The Supreme Court of Utah ruled last week a basketball player cannot sue his competitor over a knee injury.
The case was based on a knee injury that Judd Nixon suffered during a 2012 game at a Church of Jesus Christ of Latter-day Saints center in Utah County as he tried to score against another player, Edward Clay. Nixon was dribbling the basketball down the court to take a shot while Clay was chasing him from behind. As Clay closed in on Nixon’s right side, he directed his right arm over Nixon’s shoulder to reach for the ball, according to court documents. Clay’s arm hit Nixon’s right shoulder, resulting in Nixon’s left knee popping as both men fell to the ground.
The court stated that, “If participants faced liability every time contact with another player resulted in an injury, a flood of litigation would ensue.”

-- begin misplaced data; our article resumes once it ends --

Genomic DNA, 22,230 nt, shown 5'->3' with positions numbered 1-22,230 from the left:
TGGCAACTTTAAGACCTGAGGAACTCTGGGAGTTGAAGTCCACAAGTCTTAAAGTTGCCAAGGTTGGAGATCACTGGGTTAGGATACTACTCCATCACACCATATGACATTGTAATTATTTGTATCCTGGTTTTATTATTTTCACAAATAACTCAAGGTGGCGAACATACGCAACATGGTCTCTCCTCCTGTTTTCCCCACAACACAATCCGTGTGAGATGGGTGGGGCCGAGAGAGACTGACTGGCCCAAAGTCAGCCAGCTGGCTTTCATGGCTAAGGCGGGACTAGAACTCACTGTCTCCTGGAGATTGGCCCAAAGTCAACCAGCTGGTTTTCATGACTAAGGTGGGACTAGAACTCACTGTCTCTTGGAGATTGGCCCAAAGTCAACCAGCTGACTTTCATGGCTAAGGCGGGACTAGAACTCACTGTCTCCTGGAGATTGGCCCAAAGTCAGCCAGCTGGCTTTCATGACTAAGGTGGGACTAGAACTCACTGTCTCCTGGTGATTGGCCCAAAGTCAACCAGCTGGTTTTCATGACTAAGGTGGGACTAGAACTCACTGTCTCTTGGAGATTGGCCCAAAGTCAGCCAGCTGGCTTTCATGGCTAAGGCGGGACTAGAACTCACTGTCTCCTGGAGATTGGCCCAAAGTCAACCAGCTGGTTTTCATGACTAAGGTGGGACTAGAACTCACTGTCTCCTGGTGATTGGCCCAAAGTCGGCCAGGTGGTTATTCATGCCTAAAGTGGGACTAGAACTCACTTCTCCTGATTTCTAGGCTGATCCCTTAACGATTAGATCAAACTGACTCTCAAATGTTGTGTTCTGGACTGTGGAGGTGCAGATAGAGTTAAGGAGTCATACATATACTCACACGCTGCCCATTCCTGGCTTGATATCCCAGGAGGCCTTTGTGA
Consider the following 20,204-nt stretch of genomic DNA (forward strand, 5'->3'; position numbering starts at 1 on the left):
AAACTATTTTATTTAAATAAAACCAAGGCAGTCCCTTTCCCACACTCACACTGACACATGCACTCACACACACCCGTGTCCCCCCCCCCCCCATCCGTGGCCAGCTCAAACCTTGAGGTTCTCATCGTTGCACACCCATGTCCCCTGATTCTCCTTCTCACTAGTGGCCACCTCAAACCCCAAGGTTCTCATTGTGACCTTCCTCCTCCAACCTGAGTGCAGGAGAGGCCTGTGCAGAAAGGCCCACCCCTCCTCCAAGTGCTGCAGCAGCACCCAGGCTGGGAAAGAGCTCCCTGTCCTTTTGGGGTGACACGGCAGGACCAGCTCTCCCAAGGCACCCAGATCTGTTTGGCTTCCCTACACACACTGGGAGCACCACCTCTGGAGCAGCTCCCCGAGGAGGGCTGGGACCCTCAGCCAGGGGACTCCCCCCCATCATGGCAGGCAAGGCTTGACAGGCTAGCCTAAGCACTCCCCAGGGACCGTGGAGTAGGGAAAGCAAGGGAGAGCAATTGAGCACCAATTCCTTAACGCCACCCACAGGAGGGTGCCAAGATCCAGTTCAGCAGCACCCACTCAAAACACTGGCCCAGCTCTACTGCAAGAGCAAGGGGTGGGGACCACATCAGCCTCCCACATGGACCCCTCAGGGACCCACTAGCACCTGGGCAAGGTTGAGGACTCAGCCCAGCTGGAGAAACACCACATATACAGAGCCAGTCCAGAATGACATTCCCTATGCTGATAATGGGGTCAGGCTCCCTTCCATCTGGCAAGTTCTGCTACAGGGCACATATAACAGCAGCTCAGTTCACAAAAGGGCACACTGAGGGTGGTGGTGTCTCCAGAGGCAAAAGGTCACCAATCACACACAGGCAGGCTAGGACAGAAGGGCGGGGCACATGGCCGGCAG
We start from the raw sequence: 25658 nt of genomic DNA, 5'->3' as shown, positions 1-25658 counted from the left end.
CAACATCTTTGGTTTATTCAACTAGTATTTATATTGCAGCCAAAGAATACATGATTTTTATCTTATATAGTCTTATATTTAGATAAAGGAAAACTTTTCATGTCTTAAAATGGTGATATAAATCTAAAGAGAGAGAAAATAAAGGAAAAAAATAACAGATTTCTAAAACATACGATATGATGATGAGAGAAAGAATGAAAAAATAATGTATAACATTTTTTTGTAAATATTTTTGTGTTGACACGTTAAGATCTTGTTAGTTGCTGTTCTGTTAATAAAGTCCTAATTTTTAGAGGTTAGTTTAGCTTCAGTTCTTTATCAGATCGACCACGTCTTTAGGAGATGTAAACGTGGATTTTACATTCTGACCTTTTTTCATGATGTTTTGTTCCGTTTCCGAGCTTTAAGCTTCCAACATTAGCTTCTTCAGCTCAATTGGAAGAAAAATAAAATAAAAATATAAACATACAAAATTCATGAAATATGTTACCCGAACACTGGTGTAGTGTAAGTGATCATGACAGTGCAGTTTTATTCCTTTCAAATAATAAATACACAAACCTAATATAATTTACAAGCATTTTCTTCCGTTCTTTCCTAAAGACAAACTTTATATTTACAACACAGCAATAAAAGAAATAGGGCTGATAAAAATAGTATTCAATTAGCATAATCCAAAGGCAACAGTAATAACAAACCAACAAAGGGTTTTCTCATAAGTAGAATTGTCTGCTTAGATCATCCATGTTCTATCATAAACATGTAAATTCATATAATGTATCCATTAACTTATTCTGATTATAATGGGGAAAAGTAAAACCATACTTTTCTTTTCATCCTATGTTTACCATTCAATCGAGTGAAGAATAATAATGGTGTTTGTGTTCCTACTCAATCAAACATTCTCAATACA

In a 5-0 decision released Saturday, the justices voted against liability for Clay on the basis of the inherent danger of all sports. This decision broadens the “contact sports exception,” extending limits beyond contact sports, provided that the conduct that caused the injury is inherent to the sport.